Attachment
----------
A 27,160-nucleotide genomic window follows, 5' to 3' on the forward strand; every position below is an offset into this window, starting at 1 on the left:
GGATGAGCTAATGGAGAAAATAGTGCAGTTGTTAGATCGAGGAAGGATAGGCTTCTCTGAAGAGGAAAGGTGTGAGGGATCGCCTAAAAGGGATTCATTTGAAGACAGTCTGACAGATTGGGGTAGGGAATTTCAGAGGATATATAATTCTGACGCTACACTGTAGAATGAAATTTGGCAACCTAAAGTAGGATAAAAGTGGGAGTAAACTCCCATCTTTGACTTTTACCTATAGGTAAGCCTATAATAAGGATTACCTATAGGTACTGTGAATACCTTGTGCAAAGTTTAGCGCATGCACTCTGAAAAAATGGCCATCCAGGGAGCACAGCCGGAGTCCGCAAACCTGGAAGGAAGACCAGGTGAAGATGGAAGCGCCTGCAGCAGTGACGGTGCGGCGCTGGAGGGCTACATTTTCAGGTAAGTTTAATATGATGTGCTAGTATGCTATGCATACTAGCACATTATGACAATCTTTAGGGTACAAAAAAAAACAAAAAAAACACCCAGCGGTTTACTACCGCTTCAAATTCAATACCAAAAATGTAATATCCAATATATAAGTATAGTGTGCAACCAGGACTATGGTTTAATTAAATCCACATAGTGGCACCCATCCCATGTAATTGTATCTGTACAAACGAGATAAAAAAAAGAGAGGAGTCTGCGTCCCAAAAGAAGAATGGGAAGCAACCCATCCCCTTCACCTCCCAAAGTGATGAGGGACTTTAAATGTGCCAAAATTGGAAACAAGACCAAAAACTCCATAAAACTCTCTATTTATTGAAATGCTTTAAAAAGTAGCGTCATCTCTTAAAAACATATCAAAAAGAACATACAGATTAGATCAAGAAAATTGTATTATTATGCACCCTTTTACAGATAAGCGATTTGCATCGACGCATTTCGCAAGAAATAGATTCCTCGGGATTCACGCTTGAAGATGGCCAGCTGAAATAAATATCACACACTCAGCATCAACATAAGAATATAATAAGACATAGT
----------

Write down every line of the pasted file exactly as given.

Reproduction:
A 27,160-nucleotide genomic window follows, 5' to 3' on the forward strand; every position below is an offset into this window, starting at 1 on the left:
GGATGAGCTAATGGAGAAAATAGTGCAGTTGTTAGATCGAGGAAGGATAGGCTTCTCTGAAGAGGAAAGGTGTGAGGGATCGCCTAAAAGGGATTCATTTGAAGACAGTCTGACAGATTGGGGTAGGGAATTTCAGAGGATATATAATTCTGACGCTACACTGTAGAATGAAATTTGGCAACCTAAAGTAGGATAAAAGTGGGAGTAAACTCCCATCTTTGACTTTTACCTATAGGTAAGCCTATAATAAGGATTACCTATAGGTACTGTGAATACCTTGTGCAAAGTTTAGCGCATGCACTCTGAAAAAATGGCCATCCAGGGAGCACAGCCGGAGTCCGCAAACCTGGAAGGAAGACCAGGTGAAGATGGAAGCGCCTGCAGCAGTGACGGTGCGGCGCTGGAGGGCTACATTTTCAGGTAAGTTTAATATGATGTGCTAGTATGCTATGCATACTAGCACATTATGACAATCTTTAGGGTACAAAAAAAAACAAAAAAAACACCCAGCGGTTTACTACCGCTTCAAATTCAATACCAAAAATGTAATATCCAATATATAAGTATAGTGTGCAACCAGGACTATGGTTTAATTAAATCCACATAGTGGCACCCATCCCATGTAATTGTATCTGTACAAACGAGATAAAAAAAAGAGAGGAGTCTGCGTCCCAAAAGAAGAATGGGAAGCAACCCATCCCCTTCACCTCCCAAAGTGATGAGGGACTTTAAATGTGCCAAAATTGGAAACAAGACCAAAAACTCCATAAAACTCTCTATTTATTGAAATGCTTTAAAAAGTAGCGTCATCTCTTAAAAACATATCAAAAAGAACATACAGATTAGATCAAGAAAATTGTATTATTATGCACCCTTTTACAGATAAGCGATTTGCATCGACGCATTTCGCAAGAAATAGATTCCTCGGGATTCACGCTTGAAGATGGCCAGCTGAAATAAATATCACACACTCAGCATCAACATAAGAATATAATAAGACATAGT